How Can I Get a Debt Consolidation Loan With Bad Credit?

Estimated read time: 6 minutes

Thanks to low interest rates, the high cost of living, and stagnant wage growth in many countries, it's not uncommon for people to find themselves getting into debt. Over time, the number of obligations that a person has can rise, with car loans, credit cards and personal loans being the most common forms of debt.

People who seek out debt consolidation are typically already struggling to repay their existing loans. Those in debt would rather consolidate all of their debt into a single monthly payment, agreed upon with a single creditor, than have to deal with many people calling them up, sending them letters, and asking for repayment.

The problem, though, is that by the time a person needs debt consolidation, their credit rating—the tool lenders use to assess creditworthiness—is already in bad shape.

Lenders want to see a healthy credit report because they need evidence that they will be repaid. When credit scores go down, interest rates go up because it's riskier to lend to a person with a poor credit score.

So can you get a debt consolidation loan with a bad credit score?

The answer depends on the lender. Some will agree to consolidate all of your debts into a single loan, even if you have bad credit, but they may ask for a higher rate of interest on the loan. Most people, however, can get a debt consolidation loan if they can prove to the lender that they can make the monthly repayments.

Most prudent lenders will work closely with you to create a repayment plan that is both affordable and sustainable over the long term. Typically, if you owe less than $10,000 overall, you can take out a debt consolidation loan without hurting your overall credit rating, meaning that you're less likely to get a nasty surprise when the first bill comes through.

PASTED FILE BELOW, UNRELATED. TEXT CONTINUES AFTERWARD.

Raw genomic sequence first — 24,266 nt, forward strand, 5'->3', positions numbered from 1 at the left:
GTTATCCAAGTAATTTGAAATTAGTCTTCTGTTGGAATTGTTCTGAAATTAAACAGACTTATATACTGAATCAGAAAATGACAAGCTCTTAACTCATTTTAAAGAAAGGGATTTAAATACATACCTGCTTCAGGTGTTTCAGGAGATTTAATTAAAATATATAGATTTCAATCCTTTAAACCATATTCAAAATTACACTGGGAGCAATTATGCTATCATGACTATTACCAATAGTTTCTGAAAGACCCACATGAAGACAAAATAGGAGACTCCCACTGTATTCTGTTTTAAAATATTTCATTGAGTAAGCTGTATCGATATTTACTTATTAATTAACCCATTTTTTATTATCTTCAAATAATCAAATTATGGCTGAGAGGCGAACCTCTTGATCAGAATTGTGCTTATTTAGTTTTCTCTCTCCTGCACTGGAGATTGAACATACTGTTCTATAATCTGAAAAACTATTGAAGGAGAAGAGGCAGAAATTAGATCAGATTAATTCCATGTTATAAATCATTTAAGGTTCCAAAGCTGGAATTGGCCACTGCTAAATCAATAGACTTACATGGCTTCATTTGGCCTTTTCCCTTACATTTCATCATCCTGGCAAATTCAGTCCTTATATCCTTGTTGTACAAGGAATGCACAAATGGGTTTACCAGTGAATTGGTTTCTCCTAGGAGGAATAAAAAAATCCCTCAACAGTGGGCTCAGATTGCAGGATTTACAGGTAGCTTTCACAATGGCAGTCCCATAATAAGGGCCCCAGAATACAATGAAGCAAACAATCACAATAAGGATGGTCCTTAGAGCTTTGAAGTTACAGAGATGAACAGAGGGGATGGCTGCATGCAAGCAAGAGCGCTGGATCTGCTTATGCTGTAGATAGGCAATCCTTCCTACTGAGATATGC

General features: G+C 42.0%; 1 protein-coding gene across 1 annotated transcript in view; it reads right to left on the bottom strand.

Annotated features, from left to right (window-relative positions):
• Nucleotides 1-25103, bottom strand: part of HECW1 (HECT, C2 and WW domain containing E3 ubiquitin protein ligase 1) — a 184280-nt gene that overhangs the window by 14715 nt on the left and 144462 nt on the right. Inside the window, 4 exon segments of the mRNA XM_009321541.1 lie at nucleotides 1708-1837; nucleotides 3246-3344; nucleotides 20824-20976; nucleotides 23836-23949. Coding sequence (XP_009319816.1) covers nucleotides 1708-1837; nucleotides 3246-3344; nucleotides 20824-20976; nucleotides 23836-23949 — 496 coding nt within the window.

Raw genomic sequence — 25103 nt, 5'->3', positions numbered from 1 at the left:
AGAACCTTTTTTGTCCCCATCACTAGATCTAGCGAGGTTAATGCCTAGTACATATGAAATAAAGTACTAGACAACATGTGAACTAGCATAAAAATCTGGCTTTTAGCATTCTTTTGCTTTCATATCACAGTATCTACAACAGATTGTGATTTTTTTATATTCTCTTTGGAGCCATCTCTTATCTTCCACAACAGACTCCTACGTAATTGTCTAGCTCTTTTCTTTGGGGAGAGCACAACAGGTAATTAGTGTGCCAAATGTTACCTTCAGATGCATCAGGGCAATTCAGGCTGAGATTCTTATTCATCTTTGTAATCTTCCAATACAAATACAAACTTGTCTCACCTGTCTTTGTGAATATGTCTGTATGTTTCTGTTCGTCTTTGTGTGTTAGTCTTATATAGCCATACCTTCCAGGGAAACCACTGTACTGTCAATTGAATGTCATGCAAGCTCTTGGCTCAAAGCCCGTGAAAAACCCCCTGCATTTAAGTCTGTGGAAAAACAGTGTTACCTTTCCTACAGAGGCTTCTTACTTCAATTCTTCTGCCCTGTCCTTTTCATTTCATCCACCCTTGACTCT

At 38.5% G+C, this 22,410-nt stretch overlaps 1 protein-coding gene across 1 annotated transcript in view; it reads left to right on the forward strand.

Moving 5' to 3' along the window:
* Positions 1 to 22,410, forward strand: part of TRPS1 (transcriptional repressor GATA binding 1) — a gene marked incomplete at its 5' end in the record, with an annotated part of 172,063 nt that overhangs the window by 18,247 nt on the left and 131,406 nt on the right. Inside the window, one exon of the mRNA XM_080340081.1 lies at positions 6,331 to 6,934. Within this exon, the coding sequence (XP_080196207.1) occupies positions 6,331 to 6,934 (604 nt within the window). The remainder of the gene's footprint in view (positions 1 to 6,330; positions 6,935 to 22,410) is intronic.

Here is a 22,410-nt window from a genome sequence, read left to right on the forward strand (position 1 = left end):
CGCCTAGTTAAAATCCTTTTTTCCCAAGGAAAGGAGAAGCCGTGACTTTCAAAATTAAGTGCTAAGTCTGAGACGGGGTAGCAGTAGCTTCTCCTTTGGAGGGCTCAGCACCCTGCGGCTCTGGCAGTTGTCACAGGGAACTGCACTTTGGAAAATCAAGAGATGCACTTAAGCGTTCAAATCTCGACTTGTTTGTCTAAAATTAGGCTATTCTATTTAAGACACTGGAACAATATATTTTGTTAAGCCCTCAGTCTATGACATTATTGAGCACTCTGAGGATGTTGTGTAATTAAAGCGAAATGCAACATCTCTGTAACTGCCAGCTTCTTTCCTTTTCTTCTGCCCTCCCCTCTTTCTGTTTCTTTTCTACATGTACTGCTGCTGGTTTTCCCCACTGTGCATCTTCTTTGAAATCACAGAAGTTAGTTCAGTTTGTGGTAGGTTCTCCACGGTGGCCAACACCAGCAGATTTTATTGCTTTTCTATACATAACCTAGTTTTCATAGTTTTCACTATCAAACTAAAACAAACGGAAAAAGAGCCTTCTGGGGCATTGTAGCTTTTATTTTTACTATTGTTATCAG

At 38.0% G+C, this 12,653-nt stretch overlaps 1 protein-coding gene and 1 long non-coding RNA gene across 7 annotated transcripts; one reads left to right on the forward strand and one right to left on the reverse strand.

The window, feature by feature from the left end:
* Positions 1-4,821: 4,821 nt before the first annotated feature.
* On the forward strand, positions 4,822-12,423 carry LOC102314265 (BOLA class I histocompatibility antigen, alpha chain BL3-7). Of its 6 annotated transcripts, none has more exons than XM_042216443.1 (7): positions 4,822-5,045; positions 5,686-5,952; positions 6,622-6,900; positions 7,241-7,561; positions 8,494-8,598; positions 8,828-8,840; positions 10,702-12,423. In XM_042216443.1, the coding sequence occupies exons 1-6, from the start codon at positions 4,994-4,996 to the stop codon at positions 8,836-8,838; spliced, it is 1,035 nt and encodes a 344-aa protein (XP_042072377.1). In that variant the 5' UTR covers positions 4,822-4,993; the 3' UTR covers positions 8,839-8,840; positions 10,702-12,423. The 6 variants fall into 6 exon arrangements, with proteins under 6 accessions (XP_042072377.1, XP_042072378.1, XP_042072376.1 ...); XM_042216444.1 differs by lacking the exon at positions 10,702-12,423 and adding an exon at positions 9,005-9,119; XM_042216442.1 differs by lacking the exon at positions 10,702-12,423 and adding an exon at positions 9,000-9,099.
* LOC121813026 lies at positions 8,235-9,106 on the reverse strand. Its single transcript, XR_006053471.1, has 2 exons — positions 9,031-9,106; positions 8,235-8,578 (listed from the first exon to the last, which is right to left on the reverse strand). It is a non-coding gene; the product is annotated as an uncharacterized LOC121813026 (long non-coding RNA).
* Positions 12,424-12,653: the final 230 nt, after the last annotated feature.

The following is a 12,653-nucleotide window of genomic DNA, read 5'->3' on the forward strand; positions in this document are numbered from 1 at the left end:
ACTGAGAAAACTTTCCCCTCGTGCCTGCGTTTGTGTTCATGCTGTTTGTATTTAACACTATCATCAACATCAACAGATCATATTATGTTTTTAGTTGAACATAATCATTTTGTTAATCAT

Remember, it may be cheaper overall to consolidate your debt, and a lot less stressful, because all of your risk is pooled with a single agency.

How to Get a Debt Consolidation Loans With Bad Credit

When you apply for a debt consolidation loan with bad credit, there's no guarantee that you'll get the loan you want outright. Instead, you may have to try several different methods to convince the lender that you can indeed repay the loan and give them their money back.

Agree to Pay a Higher Interest Rate

The first way to incentivize a lender to consolidate your debt is to pay a higher rate of interest on the consolidated loan. By paying more interest, you become more profitable to the lender, and they can cover the risk of lending to you more easily. The downside of this is that you may have to spend more money repaying the loan. You could also end up paying more in total at the end of the month than you would if you paid off each of your creditors individually. Sometimes, though, it is still cheaper (or, at the very least, more convenient) to organize repayment through a single lender.

Get a Cosigner

Sometimes a debt consolidation lender will refuse to lend to you on the basis of bad credit, even at a higher rate of interest. When this happens, don't despair: you still have options. One option is to find somebody that you know and trust who has a better credit rating than you to be a cosigner. The job of the consigner is simple: they agree to pay the lender the loan if you fail to make repayments. As the borrower, it's your responsibility to pay the lender back, but if you run into trouble, the cosigner can take up the slack, bridging payments that you're unable to make. Most cosigners, even family members, will insist that you do all you can to repay the loan and that you don't rely on them to get you out of a sticky financial situation.

Offer Collateral

There is a third and final way that you can get a consolidation loan with bad credit: offer your creditors collateral. Collateral just means something tangible that your lenders get if you can't repay the loan—a car, or equity in your home, for instance. If you fail to repay the loan, the lender can get its money back by selling your assets. It's a kind of guarantee for the lender that they will be repaid, no matter what and, as a result, you often find that you can attract lower interest rates. The downside is that you could lose ownership of your home or another asset if you don't make repayments on time.